Local law enforcement officials are expected to announce today a countywide policy of accepting Mexican consular ID cards as a valid form of identification.
Such a move would could keep some illegal immigrants from landing in jail, where they most likely would be flagged by federal immigration officials. Police officers in California have the authority to arrest drivers who cannot provide valid identification.
The announcement is to be made at a meeting in Santa Rosa of the North Bay Organizing Project, a group that has lobbied for the policy change since the beginning of the year.
Omar Gallardo, president of the group's leadership council, said that representatives from the Sonoma County Law Enforcement Chiefs' Association, the Sheriff's Office and the Mexican Consulate in San Francisco are expected to attend.
However, he would not give details about the policy change.
In early September, Sebastopol Police Chief Jeff Weaver said that officers in his department would begin honoring the consular ID card, known in Spanish as matricula consular. Weaver said then that the policy was being considered for adoption by the local chiefs' association.
Santa Rosa Chief Tom Schwedhelm said Friday that the association had voted at its last meeting to "add language to one of our policies so that it covers Mexican consular cards."
The policy is currently being circulated for signatures from association members.
The policy change, which is an addition to the association's protocol's for dealing with illegal immigrants, says:
<BL@199,12,11,10>Law enforcement personnel should accept matricular identification (ID) cards issued by the Mexican Consulate as valid ID unless they have probable cause to believe that the ID has been tampered with and/or the person presenting the ID is not in fact the person listed on the ID.
<BL@199,12,11,10>If law enforcement personnel believe the ID is fraudulent, or is being used fraudulently, then they should contact the Mexican Consulate.
In an email, Schwedhelm said Friday that it is "up to each department to give direction to their officers regarding acceptance of the cards."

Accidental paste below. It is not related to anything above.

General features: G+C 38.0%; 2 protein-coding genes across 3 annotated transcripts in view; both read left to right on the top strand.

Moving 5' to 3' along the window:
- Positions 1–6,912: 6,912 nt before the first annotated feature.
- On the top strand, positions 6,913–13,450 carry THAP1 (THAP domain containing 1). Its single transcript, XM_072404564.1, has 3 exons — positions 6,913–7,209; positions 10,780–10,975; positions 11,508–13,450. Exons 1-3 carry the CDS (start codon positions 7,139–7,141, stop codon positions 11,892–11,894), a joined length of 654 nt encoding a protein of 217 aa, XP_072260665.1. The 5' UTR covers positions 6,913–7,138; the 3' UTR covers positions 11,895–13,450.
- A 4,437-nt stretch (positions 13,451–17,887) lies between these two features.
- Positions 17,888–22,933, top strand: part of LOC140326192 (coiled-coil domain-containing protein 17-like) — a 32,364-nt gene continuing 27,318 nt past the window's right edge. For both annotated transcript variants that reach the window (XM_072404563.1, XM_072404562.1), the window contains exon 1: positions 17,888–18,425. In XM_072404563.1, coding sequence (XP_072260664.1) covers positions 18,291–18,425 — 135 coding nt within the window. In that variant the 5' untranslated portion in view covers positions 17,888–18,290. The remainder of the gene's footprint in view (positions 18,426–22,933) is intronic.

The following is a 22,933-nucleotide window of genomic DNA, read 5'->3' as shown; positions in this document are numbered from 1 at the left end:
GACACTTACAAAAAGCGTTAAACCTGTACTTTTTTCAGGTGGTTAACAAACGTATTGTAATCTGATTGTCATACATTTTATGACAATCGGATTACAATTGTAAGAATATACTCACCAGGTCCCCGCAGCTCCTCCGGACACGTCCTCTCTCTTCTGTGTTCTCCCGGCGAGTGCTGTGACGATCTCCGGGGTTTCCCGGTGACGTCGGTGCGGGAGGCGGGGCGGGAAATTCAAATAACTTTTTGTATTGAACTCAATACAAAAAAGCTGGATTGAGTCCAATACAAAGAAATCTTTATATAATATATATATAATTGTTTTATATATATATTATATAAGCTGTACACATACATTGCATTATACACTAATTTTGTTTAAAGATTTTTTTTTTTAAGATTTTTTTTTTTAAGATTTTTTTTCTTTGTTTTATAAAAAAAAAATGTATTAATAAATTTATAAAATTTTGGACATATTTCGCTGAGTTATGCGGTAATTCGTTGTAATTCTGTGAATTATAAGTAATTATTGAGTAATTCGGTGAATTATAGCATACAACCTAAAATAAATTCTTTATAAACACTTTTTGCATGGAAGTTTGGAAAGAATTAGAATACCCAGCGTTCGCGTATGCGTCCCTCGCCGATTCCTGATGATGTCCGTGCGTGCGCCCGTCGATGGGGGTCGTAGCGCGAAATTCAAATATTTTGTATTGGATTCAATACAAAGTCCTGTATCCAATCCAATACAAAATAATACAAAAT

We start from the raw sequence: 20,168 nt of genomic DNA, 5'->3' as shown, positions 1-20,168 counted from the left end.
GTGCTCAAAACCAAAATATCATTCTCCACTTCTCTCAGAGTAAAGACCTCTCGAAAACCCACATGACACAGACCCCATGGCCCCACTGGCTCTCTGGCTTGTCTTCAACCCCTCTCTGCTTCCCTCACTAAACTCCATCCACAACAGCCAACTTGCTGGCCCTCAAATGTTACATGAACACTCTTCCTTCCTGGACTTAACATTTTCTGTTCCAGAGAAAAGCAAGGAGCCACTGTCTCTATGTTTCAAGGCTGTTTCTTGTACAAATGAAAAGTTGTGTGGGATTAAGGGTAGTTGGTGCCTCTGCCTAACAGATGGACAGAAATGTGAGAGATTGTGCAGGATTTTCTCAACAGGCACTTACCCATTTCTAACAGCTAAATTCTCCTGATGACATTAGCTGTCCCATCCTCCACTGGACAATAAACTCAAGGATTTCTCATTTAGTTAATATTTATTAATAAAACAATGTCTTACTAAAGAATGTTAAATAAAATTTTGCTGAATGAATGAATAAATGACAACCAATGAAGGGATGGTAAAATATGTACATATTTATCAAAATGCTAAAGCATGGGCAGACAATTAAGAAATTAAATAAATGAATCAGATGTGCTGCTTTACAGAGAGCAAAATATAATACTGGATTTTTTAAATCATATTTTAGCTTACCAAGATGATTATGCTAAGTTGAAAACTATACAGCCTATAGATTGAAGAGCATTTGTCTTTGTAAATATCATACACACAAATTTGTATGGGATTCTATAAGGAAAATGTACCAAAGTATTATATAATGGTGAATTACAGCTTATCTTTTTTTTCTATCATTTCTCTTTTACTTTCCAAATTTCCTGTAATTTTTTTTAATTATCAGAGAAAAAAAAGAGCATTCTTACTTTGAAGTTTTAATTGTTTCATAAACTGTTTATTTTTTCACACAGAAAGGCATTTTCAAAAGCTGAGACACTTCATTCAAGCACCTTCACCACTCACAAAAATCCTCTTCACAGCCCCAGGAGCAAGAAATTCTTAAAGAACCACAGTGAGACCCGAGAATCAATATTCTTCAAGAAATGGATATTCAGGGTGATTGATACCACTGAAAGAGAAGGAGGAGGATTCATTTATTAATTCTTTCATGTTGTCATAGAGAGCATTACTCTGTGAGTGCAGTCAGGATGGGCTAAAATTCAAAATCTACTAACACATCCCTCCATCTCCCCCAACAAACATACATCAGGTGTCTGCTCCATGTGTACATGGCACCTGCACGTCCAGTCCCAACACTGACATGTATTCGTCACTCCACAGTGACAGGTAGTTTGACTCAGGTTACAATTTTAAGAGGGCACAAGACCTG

Gallardo said he expected about 700 people to attend Sunday's meeting of the North Bay Organizing Project, which will be held at 3 p.m. at the Santa Rosa High School auditorium.<CS8.8> The group is made up of local progressive organizations, including The Living Wage Coalition, Graton Day Labor Center, Sonoma State MeChA, Latino Democratic Club, North Bay Labor Council and others.
</CS>At a meeting last February, the group held an "issues assembly" in Santa Rosa City Hall chambers and identified local law enforcement acceptance of matricula cards as one of the group's main objectives.
<CS8.8>Organizers then met for months with local law enforcement leaders asking them to consider such a policy.
</CS>Advocates say that illegal immigrants who are sent to jail because they cannot produce valid ID often face deportation, effectively making local law enforcement officers an arm of the federal immigration service.
Under a federal immigration enforcement program known as Secure Communities, the fingerprints of anyone booked into Sonoma County jail are electronically checked against both FBI and Department of Homeland Security databases. The system is effective at flagging possible illegal immigrants.
A team of local law enforcement leaders visited the Mexican Consulate office in San Francisco this summer to take a closer look at security issues.
Local law enforcement officials said that the consular cards are far more secure than they were when they were first issued in the 1990s.
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